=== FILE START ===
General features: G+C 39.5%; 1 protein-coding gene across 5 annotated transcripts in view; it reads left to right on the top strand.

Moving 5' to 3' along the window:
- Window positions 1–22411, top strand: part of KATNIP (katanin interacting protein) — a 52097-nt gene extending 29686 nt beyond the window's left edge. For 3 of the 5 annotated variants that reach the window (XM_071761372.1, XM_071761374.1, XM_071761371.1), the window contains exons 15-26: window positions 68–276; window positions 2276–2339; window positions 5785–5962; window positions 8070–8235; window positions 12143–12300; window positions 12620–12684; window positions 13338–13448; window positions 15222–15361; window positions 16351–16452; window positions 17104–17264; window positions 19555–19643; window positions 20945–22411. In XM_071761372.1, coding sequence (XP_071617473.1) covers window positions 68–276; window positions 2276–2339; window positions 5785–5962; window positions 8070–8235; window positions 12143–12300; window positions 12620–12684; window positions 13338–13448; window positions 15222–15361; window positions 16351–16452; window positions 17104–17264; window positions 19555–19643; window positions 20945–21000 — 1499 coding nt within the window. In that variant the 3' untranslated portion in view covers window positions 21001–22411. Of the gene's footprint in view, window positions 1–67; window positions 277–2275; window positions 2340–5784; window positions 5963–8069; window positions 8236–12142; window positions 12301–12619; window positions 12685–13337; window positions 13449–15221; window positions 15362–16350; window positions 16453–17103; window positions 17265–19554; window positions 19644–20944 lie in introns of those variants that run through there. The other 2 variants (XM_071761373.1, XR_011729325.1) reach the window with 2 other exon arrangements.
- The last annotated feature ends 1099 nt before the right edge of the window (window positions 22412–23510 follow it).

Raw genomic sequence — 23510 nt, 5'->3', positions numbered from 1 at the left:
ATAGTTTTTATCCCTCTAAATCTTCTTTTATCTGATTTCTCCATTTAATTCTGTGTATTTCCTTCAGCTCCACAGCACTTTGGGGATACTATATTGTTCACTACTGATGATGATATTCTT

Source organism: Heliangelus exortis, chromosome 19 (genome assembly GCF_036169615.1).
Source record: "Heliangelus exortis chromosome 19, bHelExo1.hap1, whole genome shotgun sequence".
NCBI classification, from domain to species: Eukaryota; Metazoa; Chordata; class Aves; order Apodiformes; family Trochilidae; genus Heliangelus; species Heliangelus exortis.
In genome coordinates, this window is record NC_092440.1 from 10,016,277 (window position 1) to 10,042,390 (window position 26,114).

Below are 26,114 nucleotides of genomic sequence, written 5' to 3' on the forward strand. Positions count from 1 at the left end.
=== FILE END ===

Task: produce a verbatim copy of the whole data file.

General features: G+C 39.5%; 1 protein-coding gene across 5 annotated transcripts in view; it reads left to right on the top strand.

Moving 5' to 3' along the window:
- Window positions 1–22411, top strand: part of KATNIP (katanin interacting protein) — a 52097-nt gene extending 29686 nt beyond the window's left edge. For 3 of the 5 annotated variants that reach the window (XM_071761372.1, XM_071761374.1, XM_071761371.1), the window contains exons 15-26: window positions 68–276; window positions 2276–2339; window positions 5785–5962; window positions 8070–8235; window positions 12143–12300; window positions 12620–12684; window positions 13338–13448; window positions 15222–15361; window positions 16351–16452; window positions 17104–17264; window positions 19555–19643; window positions 20945–22411. In XM_071761372.1, coding sequence (XP_071617473.1) covers window positions 68–276; window positions 2276–2339; window positions 5785–5962; window positions 8070–8235; window positions 12143–12300; window positions 12620–12684; window positions 13338–13448; window positions 15222–15361; window positions 16351–16452; window positions 17104–17264; window positions 19555–19643; window positions 20945–21000 — 1499 coding nt within the window. In that variant the 3' untranslated portion in view covers window positions 21001–22411. Of the gene's footprint in view, window positions 1–67; window positions 277–2275; window positions 2340–5784; window positions 5963–8069; window positions 8236–12142; window positions 12301–12619; window positions 12685–13337; window positions 13449–15221; window positions 15362–16350; window positions 16453–17103; window positions 17265–19554; window positions 19644–20944 lie in introns of those variants that run through there. The other 2 variants (XM_071761373.1, XR_011729325.1) reach the window with 2 other exon arrangements.
- The last annotated feature ends 1099 nt before the right edge of the window (window positions 22412–23510 follow it).

Raw genomic sequence — 23510 nt, 5'->3', positions numbered from 1 at the left:
ATAGTTTTTATCCCTCTAAATCTTCTTTTATCTGATTTCTCCATTTAATTCTGTGTATTTCCTTCAGCTCCACAGCACTTTGGGGATACTATATTGTTCACTACTGATGATGATATTCTT

Source organism: Heliangelus exortis, chromosome 19 (genome assembly GCF_036169615.1).
Source record: "Heliangelus exortis chromosome 19, bHelExo1.hap1, whole genome shotgun sequence".
NCBI classification, from domain to species: Eukaryota; Metazoa; Chordata; class Aves; order Apodiformes; family Trochilidae; genus Heliangelus; species Heliangelus exortis.
In genome coordinates, this window is record NC_092440.1 from 10,016,277 (window position 1) to 10,042,390 (window position 26,114).

Below are 26,114 nucleotides of genomic sequence, written 5' to 3' on the forward strand. Positions count from 1 at the left end.